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Why do men seek health information online?

Men with multiple medical conditions that have health care frustrations are more likely to search the web for health information, a recent study suggests
African American man holding hands in front of face while looking at computer.

In today’s information age, many people search the internet for medical advice. From organization websites to social media platforms, the internet has proven to be a powerful tool for both reliable and misleading information.

In a recent study, a multidisciplinary team of Texas A&M University researchers identified some reasons why men seek health information online. The study specifically looked at middle-aged and older African American and Hispanic men living with one or more chronic conditions.

While previous research has identified disparities in seeking web-based health information, few studies have explored the correlation between web-based health information seeking based on factors such as race, gender, age and the presence of chronic health conditions.

Ledric Sherman, PhD, Assistant Professor in the Department of Health and Kinesiology at the Texas A&M University College of Education & Human Development, along with Texas A&M colleagues Matthew Lee Smith, PhD, MPH, CHES, co-director of the Center for Population Health and Aging and Kirby Goidel, PhD, professor in Political Science in the College of Liberal Arts, along with Caroline Bergeron, DrPH, CHES, from Employment and Social Development Canada, recently published their findings in the Journal of Medical Internet Research.

“Despite the prevalence of chronic conditions such as diabetes and cardiovascular disease among middle-aged and older populations, utilization of preventive health services remains low,” Sherman said. “This is especially true among males, who traditionally underutilize clinical and community-based health resources. However, little is still known about the reasons why men underutilize health services and this is the main reason for conducting this study.”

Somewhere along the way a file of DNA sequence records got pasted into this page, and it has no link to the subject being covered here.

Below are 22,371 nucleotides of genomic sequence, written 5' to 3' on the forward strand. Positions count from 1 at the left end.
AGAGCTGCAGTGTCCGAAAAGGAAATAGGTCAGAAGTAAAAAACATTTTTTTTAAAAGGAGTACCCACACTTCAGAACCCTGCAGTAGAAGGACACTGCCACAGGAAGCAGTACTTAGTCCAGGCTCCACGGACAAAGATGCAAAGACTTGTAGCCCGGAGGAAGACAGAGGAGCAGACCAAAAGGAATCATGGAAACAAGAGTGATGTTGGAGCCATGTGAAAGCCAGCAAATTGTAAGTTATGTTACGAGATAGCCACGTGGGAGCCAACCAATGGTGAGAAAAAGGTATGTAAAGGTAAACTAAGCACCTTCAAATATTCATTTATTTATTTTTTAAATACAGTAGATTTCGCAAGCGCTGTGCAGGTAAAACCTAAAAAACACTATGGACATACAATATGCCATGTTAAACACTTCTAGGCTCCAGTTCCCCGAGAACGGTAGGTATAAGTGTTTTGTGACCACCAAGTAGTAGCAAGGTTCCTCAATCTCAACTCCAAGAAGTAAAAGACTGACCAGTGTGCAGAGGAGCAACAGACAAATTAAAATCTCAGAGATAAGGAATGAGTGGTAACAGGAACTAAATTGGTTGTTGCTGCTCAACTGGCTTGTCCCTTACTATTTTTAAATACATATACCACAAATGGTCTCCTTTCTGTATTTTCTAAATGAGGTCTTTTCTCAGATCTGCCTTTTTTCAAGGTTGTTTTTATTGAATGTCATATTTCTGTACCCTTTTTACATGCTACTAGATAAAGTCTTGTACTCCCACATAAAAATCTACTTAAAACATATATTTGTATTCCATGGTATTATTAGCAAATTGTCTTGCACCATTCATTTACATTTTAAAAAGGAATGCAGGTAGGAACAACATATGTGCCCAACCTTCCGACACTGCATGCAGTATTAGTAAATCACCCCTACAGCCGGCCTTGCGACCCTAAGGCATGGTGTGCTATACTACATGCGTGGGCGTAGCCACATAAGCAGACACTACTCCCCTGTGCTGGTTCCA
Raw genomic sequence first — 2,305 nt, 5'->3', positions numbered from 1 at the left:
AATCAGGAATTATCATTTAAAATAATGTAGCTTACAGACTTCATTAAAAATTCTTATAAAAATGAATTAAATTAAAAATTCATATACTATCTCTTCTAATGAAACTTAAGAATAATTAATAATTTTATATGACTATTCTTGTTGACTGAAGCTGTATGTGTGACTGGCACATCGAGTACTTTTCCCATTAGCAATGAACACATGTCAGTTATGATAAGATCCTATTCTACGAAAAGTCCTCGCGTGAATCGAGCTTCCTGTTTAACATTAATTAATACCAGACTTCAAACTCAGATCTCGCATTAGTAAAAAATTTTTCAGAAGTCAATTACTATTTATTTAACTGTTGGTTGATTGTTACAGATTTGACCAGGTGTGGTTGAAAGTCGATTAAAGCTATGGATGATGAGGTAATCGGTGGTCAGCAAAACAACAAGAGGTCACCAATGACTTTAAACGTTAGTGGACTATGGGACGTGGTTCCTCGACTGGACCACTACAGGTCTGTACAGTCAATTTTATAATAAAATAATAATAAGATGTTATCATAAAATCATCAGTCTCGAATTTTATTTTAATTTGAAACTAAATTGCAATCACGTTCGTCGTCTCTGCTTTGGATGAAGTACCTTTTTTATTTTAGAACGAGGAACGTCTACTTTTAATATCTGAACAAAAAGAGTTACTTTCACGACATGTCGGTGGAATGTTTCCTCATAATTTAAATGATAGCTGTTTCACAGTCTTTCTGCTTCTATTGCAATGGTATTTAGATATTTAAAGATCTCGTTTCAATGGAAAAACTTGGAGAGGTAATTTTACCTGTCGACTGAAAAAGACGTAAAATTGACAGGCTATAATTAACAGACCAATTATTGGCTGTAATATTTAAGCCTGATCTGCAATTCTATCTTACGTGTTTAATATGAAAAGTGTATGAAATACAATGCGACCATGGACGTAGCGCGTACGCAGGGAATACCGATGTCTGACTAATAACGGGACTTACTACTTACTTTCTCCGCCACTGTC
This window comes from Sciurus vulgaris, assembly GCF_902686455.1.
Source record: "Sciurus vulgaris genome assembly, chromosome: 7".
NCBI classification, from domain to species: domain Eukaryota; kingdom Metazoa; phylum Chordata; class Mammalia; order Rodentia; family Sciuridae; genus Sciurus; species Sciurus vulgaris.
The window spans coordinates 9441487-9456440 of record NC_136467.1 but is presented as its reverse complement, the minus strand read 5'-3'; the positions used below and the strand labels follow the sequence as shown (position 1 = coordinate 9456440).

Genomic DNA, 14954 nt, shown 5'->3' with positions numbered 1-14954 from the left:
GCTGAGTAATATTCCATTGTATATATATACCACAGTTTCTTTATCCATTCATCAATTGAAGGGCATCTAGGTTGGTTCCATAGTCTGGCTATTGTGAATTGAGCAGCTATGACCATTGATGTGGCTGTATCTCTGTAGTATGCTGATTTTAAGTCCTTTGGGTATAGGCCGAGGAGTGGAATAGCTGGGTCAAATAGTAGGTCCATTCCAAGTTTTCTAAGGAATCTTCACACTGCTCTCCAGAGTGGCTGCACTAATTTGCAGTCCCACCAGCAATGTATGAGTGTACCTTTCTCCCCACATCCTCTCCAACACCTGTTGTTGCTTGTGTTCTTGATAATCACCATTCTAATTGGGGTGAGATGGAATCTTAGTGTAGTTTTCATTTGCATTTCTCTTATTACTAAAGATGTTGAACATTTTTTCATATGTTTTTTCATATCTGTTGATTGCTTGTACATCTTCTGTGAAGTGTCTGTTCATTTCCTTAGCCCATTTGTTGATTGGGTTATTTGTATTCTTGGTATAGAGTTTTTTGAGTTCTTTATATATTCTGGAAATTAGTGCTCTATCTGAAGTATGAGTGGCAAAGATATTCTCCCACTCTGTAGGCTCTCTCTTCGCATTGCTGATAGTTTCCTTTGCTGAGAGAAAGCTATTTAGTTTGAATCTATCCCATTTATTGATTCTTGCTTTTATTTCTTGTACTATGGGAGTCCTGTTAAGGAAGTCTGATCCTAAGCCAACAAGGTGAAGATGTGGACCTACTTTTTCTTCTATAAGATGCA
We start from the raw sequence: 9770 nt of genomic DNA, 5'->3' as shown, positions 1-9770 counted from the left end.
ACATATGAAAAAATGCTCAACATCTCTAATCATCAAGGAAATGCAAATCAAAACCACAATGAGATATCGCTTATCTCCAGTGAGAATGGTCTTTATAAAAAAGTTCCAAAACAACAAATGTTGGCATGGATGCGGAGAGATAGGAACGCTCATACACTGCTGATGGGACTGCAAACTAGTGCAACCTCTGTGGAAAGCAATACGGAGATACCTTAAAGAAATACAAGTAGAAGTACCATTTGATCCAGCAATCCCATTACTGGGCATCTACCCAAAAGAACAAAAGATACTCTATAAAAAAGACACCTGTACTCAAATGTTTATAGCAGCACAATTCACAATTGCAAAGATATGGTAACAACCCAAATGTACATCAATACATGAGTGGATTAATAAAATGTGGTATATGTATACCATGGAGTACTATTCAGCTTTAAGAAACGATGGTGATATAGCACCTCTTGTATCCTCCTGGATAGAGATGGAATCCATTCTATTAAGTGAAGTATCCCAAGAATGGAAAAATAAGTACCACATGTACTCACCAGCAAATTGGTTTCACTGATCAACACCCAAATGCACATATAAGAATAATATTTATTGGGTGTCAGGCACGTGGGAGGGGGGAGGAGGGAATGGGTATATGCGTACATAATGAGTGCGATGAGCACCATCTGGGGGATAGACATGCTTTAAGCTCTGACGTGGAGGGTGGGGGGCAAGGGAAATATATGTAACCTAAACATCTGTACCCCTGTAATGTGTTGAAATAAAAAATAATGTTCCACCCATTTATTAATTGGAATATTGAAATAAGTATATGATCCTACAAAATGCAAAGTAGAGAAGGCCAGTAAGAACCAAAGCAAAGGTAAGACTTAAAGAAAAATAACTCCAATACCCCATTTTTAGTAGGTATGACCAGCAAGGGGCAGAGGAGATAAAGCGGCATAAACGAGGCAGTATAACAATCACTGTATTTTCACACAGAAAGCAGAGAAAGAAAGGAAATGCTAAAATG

Using an online survey questionnaire for data collection, the researchers identified 2,028 men who met the inclusion criteria including demographics, health-related behaviors, availability of resources for managing care, and technology use and credibility. However, 106 were omitted from the study based on not having used the internet in the past two weeks.

The study was conducted in two phases with participants being asked in phase one about their two-week internet usage and if their information seeking was about a “specific disease or medical problem” or “a certain medical treatment or procedure.”

To be included in the second phase, participants had to respond “yes” to the information-seeking variables in phase one, in addition to reporting having had a routine health care visit with a physician in the past year. Phase two asked participants if they shared this online information with their health care provider.

In phase one, the average age of the 1,922 participants who reported having used the internet in the past two weeks was 56.63 with about 1,221 participants being African American and 801 being Hispanic. Of these men, more than half were partnered or married (51.87 percent) and a majority had at least some college (79.92 percent) and had seen a health care physician in the past year (84.65 percent). In addition, these men reported having an average of close to four chronic conditions (3.93) and taking a little more than three daily medications (3.39). More than half (57.7 percent) of the men reported having received support in improving and managing their health and chronic conditions, with 17.43 percent reporting they had attended programs or classes to help manage their chronic conditions.

Researchers found that on average, the men who sought health information online were younger, had more people living with them in their households, had multiple chronic conditions, and reported more health care frustrations and barriers to self-care.